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[2004-04-25-NOAH-Encountering Navigation] Kenta Kobashi vs Yoshihiro Takayama

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GHC Heavyweight Champion Kenta Kobashi vs Yoshihiro Takayama - Budokan 04/25/04

 

Going into this project, this was my pick for the best match of the decade in Japan of the 00s, granted I had only seen something like 20 matches from the decade. While it is just as excellent as I remembered, it did not quite have enough to dislodge Misawa/Akiyama and Misawa/Kobashi from the top two spots. From the first time I watched this in 2007 until now, I have been impressed with the hellacious beating Takayama dishes out on the champion. For the first time in the title reign, it feels like Kobashi could actually drop the title.

These two have insane chemistry together. I loved their outing in 2000 and this match has enough differences to make this a unique great match. Instead of the hook being that Takayama is a outright heel, here it is can Kobashi surmount Takayama's strength advantage when in all the previous major title defenses he has been the larger competitor. Takayama is a big man, but he absolutely wrestles huge ensuring his stature being the crux of most of his matches. Early on they put over his size that Kobashi has to wear him down before he can hit big bombs like the half nelson suplex or delayed vertical. Kobashi pays for treating Takayama like any another opponent when Takayama reverses a delayed vertical into a guillotine choke. Takayama establishes control with a nice running knee/butterfly suplex combo. At first, it looks like Takayama was going to target leg, but when Kobashi keeps chopping him he takes his arm and hyperextends it over his shoulder. I loved this showcase of adaptability. He came in looking to take a limb and when Kobashi presented one to him he took it. Kobashi's verbal selling really put over the double wristlock. Outside the ring, Kobashi hits a rebound lariat off the railing, but his ailing arm prevents him from getting in the ring and Takayama hits a monster German off the apron. They milk this for all its worth with a double countout tease.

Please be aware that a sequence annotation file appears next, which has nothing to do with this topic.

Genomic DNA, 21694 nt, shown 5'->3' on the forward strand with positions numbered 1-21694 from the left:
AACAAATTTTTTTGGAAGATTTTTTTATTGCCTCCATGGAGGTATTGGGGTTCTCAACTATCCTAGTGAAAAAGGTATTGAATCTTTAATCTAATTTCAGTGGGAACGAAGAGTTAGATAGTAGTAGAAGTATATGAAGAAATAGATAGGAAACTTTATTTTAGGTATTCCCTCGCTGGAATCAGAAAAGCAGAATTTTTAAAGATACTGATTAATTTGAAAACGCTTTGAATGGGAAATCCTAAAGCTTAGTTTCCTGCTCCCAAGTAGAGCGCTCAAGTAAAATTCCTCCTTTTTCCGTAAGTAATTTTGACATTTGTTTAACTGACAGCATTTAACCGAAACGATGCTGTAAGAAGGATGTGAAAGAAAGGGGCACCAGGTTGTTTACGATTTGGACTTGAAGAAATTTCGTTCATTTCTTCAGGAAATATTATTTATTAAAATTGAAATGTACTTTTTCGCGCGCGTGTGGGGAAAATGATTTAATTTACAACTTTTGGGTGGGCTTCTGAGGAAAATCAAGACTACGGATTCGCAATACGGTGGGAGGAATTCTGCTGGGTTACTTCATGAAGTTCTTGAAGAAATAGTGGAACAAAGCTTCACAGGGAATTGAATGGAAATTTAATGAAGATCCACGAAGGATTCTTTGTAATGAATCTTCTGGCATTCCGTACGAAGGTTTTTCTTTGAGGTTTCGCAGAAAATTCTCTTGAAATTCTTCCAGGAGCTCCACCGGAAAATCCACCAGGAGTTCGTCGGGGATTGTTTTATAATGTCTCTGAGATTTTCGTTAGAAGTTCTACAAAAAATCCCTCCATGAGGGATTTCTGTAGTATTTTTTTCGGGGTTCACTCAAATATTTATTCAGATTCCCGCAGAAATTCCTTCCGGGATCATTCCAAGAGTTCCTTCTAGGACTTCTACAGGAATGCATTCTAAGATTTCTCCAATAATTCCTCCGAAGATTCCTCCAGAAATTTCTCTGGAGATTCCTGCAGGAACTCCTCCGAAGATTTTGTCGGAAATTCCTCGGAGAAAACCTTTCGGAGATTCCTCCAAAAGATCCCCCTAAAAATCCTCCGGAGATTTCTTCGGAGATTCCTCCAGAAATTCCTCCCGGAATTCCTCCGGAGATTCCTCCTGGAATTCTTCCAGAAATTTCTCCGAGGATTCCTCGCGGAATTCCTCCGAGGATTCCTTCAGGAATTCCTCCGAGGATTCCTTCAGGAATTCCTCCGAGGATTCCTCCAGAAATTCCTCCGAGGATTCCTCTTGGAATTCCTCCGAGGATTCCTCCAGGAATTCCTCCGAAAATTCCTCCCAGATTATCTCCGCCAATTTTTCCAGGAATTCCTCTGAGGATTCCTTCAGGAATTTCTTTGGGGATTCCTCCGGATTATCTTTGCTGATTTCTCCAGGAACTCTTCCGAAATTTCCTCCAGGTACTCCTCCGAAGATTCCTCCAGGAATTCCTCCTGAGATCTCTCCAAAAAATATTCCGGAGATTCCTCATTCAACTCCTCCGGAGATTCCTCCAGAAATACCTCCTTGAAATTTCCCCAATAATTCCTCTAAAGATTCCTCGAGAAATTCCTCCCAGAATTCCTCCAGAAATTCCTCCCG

Reminiscent of their 2000 match, Kobashi's right arm has been rendered useless he has to find ways to circumvent it. Takayama picks off Kobashi with a butterfly suplex and transitions immediately into a cross-armbreaker, but Kobashi makes the ropes. Takayama continues to try to hyperextend the arm. Kobashi grabs desperation sleeper, but cant leverage due to height disadvantage and bad arm. Takayama hits a wicked half-nelson suplex and a big German to get a two. The "Ko-Bash-I" chants ring out in the Budokan. He goes for the Human Capture German suplex, but here comes Kobashi. Kobashi throws Takayama down on his knee attempt, spinning back chop and a half-nelson level the playing field even though Kobashi is still favoring the arm. Takayama takes advantage of this to hit a dragon suplex and running knee, but the ropes save Kobashi.